When I first met my future husband, we were both married to other people: he, to another woman; I, to myself. While he and his ex-wife fought over the car, the cat and the toothpick-holder, I couldn’t resist some pride in the fact that my own marital parting was comparatively civilized.
I took only my most personal possessions, leaving behind the rent-controlled flat with hardwood floors, stained glass, commodious bathroom, garden-view balcony, and on-site laundry, all on a tree-lined street in a prized neighborhood. Alimony was not demanded, but, as an investment in future peace, I gave myself a week in Florence. My divorce had the appearance of being relatively simple: We had no children, pets or real estate, no betrayals to avenge, no venom to inject. While my future husband and his former spouse rendered the telephone irrelevant by shouting loudly enough to hear each other across town, myself and I managed a pleasant, almost businesslike, regard for each other, just as the enlightened-divorce books recommend. When, over the occasional coffee—or glass of wine—her fingers would brush across mine and we’d broach the topic of our breakup, we were not tragic or condemning, but merely incredulous: Had we truly severed ourselves forever? Was this what we both wanted?
After the wedding, my husband’s legal battles—and triple-digit-per- hour rancor—with his former spouse continued. Once, when the phone woke me after midnight, I told her it was too late to be calling. She, in turn, wanted to know who was I to answer his line anyway? My husband was inured to her by then, but my former mate grasped the import right away, summoned forth my righteous fury and then managed to defuse it by pointing out the absurdity of the scene—lifted from showdown TV, we decided—so that I could unclamp my jaws and finally fall asleep.
Meanwhile, my husband forged a polite wariness with my ex, each of them smugly certain I’d be better off without the other. “Jealous,” she concluded, when he complained that I was more mocking and sardonic, even cruel, under her influence. True, she had an uncanny talent for showing up when the home seas were roughest, but I don’t know how I would have survived without her sympathetic smirks, corroborative eye- rolls and foil-wrapped bars of pure, dark chocolate. I tried not to admit that our minds had never quite untwined, that I craved her reliable accord and comedic rescue. Nights when my husband was working downstairs in his studio, she and I tangled legs and whispered in the dark. With her, my woes were justified; my meaning, clear. My ex needed no preface or translation and could comprehend me to a depth that my current spouse did not.
One night shortly after our third anniversary, my husband and I had a fight about the historical Jesus or the evils of corporatism or the way I parked the car in the garage. I hurled his lovingly purchased long-stem roses onto the floor as he slammed the front door behind himself, duffel in hand. By then I had been talking to my ex almost every night, openly speaking of all that I missed: her lazing around the flat, half-naked and fully absorbed in a lugubrious nineteenth-century novel; her turning up the R&B and spinning me around the kitchen amid the elaborate preparations of her latest stew-pot wonder; her even temper and undefended lightness; the two of us climbing the tall peak and reaching it as one, raunchy fantasies unencumbered by questions of loyalty or the pursuit of pregnancy. She and I had argued, but in my memory, at least, were never fiercely enraged or deeply wounded by each other. Leaving my first marriage was a mistake, I admitted to the bathroom mirror, when, after two hours, the roses were still on the floor and my husband hadn’t returned. My ex poured me a brandy. I gulped and trembled, collapsing in her arms. Could I possibly be forgiven? Would she consider taking me back after this?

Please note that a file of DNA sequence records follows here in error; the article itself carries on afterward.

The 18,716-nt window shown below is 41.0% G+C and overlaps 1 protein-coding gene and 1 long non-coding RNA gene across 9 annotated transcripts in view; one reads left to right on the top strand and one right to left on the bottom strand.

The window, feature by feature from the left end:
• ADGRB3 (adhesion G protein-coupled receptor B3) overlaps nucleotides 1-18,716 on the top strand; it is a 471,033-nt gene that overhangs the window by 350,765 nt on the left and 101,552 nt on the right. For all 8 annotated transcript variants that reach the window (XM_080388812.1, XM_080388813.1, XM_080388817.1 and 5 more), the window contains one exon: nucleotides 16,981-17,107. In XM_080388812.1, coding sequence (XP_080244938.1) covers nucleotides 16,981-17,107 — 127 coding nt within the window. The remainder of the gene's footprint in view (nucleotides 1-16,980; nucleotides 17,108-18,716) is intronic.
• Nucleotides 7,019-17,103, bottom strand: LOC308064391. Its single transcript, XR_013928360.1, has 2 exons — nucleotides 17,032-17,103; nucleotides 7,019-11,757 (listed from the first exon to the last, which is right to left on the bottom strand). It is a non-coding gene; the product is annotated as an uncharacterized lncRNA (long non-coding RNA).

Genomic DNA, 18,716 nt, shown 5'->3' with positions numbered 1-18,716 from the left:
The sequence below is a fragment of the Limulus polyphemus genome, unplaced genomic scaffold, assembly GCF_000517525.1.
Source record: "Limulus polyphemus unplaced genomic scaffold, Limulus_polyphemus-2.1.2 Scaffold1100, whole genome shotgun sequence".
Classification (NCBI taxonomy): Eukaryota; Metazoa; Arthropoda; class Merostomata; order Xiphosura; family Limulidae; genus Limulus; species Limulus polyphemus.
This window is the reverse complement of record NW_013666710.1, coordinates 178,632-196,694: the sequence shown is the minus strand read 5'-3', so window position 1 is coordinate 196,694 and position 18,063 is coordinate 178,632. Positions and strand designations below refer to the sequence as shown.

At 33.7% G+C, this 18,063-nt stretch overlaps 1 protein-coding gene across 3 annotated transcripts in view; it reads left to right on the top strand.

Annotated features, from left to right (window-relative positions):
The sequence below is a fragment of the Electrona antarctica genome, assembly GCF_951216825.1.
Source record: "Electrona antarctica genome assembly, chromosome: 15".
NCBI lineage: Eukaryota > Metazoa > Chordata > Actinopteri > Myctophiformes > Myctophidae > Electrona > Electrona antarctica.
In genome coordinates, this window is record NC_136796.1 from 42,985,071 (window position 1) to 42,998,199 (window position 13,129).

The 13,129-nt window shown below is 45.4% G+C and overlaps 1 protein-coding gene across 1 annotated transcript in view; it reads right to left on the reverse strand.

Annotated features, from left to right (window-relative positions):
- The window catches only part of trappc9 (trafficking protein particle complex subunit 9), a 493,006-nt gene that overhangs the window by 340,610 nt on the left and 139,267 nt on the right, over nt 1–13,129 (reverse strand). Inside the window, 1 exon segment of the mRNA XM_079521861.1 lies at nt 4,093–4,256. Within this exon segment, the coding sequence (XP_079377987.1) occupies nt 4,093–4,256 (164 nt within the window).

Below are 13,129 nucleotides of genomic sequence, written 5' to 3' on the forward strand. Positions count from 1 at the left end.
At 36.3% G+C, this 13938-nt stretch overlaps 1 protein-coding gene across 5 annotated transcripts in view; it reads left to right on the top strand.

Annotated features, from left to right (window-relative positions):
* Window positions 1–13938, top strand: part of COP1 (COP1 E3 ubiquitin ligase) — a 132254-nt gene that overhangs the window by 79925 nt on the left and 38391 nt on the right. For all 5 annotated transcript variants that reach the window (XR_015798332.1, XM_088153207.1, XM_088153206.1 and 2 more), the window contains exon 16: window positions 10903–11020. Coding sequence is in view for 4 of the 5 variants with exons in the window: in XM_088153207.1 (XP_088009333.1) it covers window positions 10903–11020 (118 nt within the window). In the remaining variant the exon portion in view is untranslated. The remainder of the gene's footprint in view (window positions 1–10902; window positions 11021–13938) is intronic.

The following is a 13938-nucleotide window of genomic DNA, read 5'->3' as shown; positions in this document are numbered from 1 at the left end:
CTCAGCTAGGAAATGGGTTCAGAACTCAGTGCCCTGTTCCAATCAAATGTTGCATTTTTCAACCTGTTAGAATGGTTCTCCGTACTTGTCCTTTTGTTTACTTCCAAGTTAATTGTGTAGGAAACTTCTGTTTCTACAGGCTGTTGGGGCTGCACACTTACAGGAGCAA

If my husband predicted that I would grow tired of myself, he was kind enough not to say so. Indeed, the more I tried to avoid my former love, the more she haunted me—subway windows, the message machine in my office, framed photos on the hall table. I could not so much as apply lipstick without her insipid kissy-mouth puckering at me. Bereft of solitude, I came to understand my first marriage as a clingy, frightened thing, proud and narcissistic. I sought solace one sleepless night in a clear, scalding bath, but even there, her troubled face stared up at me. “Have you nothing to do but gaze into my eyes?” I demanded, her disheveled hair and reddened cheeks a mockery of my own. I wept and yet the tears ran down her face. I turned slightly away; she did the same. I charged her with fawnery—laughing at my every quip, flattering my most egregious pontifications with an obsequious nod—but even then, she replied with a paltry, infuriating echo. I drained the tub, relishing the gravity of her slow retreat, then crawled into bed with my husband. Time would surely separate him from me when our love was most rich, leaving me to myself quite soon enough.